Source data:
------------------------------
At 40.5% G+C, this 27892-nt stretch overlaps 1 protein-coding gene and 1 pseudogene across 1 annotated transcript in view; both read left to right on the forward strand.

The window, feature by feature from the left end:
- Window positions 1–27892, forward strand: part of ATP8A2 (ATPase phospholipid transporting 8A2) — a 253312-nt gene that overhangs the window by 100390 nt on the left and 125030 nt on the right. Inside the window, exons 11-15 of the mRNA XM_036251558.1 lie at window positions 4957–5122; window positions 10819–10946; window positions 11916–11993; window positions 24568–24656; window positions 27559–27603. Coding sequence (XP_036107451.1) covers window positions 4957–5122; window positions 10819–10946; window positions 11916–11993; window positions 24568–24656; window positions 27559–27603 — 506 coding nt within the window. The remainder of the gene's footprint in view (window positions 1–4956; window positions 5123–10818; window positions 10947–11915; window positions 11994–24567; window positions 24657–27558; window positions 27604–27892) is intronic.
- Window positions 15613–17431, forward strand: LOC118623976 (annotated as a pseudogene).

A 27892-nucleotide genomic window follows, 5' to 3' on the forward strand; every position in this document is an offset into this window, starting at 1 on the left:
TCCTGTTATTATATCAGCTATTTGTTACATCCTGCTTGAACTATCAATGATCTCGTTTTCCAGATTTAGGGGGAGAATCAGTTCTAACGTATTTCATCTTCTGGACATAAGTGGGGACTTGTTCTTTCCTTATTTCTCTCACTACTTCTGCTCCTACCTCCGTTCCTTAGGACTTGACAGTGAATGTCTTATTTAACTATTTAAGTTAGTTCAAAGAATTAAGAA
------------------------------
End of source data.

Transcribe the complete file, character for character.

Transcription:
At 40.5% G+C, this 27892-nt stretch overlaps 1 protein-coding gene and 1 pseudogene across 1 annotated transcript in view; both read left to right on the forward strand.

The window, feature by feature from the left end:
- Window positions 1–27892, forward strand: part of ATP8A2 (ATPase phospholipid transporting 8A2) — a 253312-nt gene that overhangs the window by 100390 nt on the left and 125030 nt on the right. Inside the window, exons 11-15 of the mRNA XM_036251558.1 lie at window positions 4957–5122; window positions 10819–10946; window positions 11916–11993; window positions 24568–24656; window positions 27559–27603. Coding sequence (XP_036107451.1) covers window positions 4957–5122; window positions 10819–10946; window positions 11916–11993; window positions 24568–24656; window positions 27559–27603 — 506 coding nt within the window. The remainder of the gene's footprint in view (window positions 1–4956; window positions 5123–10818; window positions 10947–11915; window positions 11994–24567; window positions 24657–27558; window positions 27604–27892) is intronic.
- Window positions 15613–17431, forward strand: LOC118623976 (annotated as a pseudogene).

A 27892-nucleotide genomic window follows, 5' to 3' on the forward strand; every position in this document is an offset into this window, starting at 1 on the left:
TCCTGTTATTATATCAGCTATTTGTTACATCCTGCTTGAACTATCAATGATCTCGTTTTCCAGATTTAGGGGGAGAATCAGTTCTAACGTATTTCATCTTCTGGACATAAGTGGGGACTTGTTCTTTCCTTATTTCTCTCACTACTTCTGCTCCTACCTCCGTTCCTTAGGACTTGACAGTGAATGTCTTATTTAACTATTTAAGTTAGTTCAAAGAATTAAGAA